I remember it like it was this morning, it was 17:28pm 17 May 1974, when in one moment, fate decided that I should live this life I live now. At 17.27 pm I walked past a car that 30 seconds later exploded, killing 10 people, including two infant girls and their parents. At 11.30 on 19th June 1976 I was involved in a car crash where by 3 seconds and 4 meters I avoided certain death. These were two examples of events in my life where for whatever reason, be it luck, fate, timing, co-incidence, the hand of God, it was not written anywhere that my story should end at that time.

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There is no hand to catch time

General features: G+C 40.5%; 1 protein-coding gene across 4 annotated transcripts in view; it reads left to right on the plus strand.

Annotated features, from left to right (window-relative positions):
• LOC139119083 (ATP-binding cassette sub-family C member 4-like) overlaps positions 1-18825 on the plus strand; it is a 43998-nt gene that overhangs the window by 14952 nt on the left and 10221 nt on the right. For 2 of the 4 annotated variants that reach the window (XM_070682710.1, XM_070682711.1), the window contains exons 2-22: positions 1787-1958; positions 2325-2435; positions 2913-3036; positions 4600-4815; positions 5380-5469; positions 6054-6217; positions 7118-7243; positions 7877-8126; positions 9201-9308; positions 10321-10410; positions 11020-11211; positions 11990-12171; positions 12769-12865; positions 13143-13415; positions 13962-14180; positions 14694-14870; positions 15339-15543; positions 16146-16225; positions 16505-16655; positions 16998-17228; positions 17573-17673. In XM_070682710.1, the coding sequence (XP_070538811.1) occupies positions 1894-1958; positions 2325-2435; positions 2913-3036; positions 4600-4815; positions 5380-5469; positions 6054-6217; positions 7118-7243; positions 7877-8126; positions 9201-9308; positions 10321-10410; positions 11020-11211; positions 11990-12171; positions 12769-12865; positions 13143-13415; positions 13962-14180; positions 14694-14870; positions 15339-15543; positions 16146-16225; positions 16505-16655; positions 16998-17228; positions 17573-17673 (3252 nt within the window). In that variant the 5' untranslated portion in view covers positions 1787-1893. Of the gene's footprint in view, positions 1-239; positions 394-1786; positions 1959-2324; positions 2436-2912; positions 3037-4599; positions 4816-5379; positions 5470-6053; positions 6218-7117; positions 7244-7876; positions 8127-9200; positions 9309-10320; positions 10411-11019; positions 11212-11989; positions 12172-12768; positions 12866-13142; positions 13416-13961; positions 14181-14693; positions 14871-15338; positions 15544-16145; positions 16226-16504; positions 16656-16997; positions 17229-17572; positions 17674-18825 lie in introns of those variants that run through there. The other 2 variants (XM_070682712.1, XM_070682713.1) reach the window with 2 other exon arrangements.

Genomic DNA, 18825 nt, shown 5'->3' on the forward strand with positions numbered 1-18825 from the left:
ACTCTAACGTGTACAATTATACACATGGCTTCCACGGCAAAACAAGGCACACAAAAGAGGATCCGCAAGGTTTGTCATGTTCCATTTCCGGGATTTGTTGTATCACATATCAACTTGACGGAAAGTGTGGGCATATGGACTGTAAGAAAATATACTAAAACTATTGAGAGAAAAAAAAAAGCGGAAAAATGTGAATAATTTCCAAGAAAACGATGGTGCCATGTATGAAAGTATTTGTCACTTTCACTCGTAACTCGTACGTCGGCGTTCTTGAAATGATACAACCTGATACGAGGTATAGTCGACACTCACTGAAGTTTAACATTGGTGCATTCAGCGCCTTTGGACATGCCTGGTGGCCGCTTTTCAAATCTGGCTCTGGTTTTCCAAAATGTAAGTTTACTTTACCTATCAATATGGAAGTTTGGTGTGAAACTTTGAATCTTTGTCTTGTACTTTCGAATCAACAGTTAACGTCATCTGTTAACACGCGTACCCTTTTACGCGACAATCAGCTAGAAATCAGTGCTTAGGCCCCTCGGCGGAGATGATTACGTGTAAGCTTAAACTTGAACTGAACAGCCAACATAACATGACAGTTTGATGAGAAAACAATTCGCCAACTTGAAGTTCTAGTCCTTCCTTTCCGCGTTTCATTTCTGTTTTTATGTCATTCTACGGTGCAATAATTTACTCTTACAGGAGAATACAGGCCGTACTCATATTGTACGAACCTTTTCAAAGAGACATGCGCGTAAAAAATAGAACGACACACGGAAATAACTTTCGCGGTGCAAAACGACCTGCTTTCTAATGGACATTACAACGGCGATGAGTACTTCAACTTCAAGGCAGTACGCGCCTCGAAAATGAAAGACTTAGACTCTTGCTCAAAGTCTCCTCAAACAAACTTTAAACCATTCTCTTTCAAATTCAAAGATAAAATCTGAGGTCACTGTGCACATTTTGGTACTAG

A young girl called Mary from a poor background won a scholarship to an elite school. Many of the pupils and teachers were rather particularly patronising to her. In one of her classes Miss Smith asked the class to list the seven wonders of the world. The class started writing down their choices. Miss Smith looked around the class and saw all the pupils writing away, but not Mary. She asked, "Mary is everything ok?". Mary said, "There is just so many to choose from". Miss Smith said patronisingly, "Just list your top seven". Miss Smith gave it a couple of more minutes and asked the class to stop. She noticed Mary was still writing, and asked Mary if she was having trouble with her list. Mary replied, "Yes, a little. I couldn't quite make up my mind because there were so many." Miss Smith said, "Well, write what you have, and maybe we can all help you a little later." Mary said ok, and finished. Miss Smith picked up all the papers and started going through them. The lists from all she read were: Egypt's Great Pyramids  The Taj Mahal in India The Grand Canyon in Arizona The Panama…